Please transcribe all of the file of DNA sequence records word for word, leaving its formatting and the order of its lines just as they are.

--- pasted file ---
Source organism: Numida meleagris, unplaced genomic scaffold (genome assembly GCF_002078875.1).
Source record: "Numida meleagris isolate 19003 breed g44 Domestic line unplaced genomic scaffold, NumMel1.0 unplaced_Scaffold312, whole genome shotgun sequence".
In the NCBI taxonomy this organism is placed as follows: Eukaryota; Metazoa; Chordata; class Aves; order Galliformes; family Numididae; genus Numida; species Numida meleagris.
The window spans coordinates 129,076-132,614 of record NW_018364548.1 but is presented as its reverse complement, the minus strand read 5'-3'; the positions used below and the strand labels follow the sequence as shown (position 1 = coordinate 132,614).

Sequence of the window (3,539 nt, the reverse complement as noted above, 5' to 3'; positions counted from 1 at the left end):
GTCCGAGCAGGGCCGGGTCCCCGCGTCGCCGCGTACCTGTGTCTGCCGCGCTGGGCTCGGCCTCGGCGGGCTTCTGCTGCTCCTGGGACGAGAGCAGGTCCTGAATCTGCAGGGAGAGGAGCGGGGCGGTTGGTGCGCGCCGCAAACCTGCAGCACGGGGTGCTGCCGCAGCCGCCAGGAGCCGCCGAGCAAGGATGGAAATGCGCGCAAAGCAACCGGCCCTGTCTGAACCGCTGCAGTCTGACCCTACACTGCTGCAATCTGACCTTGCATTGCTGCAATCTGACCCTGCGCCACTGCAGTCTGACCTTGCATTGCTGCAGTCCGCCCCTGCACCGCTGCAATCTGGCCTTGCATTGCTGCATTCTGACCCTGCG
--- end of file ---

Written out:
Source organism: Numida meleagris, unplaced genomic scaffold (genome assembly GCF_002078875.1).
Source record: "Numida meleagris isolate 19003 breed g44 Domestic line unplaced genomic scaffold, NumMel1.0 unplaced_Scaffold312, whole genome shotgun sequence".
In the NCBI taxonomy this organism is placed as follows: Eukaryota; Metazoa; Chordata; class Aves; order Galliformes; family Numididae; genus Numida; species Numida meleagris.
The window spans coordinates 129,076-132,614 of record NW_018364548.1 but is presented as its reverse complement, the minus strand read 5'-3'; the positions used below and the strand labels follow the sequence as shown (position 1 = coordinate 132,614).

Sequence of the window (3,539 nt, the reverse complement as noted above, 5' to 3'; positions counted from 1 at the left end):
GTCCGAGCAGGGCCGGGTCCCCGCGTCGCCGCGTACCTGTGTCTGCCGCGCTGGGCTCGGCCTCGGCGGGCTTCTGCTGCTCCTGGGACGAGAGCAGGTCCTGAATCTGCAGGGAGAGGAGCGGGGCGGTTGGTGCGCGCCGCAAACCTGCAGCACGGGGTGCTGCCGCAGCCGCCAGGAGCCGCCGAGCAAGGATGGAAATGCGCGCAAAGCAACCGGCCCTGTCTGAACCGCTGCAGTCTGACCCTACACTGCTGCAATCTGACCTTGCATTGCTGCAATCTGACCCTGCGCCACTGCAGTCTGACCTTGCATTGCTGCAGTCCGCCCCTGCACCGCTGCAATCTGGCCTTGCATTGCTGCATTCTGACCCTGCG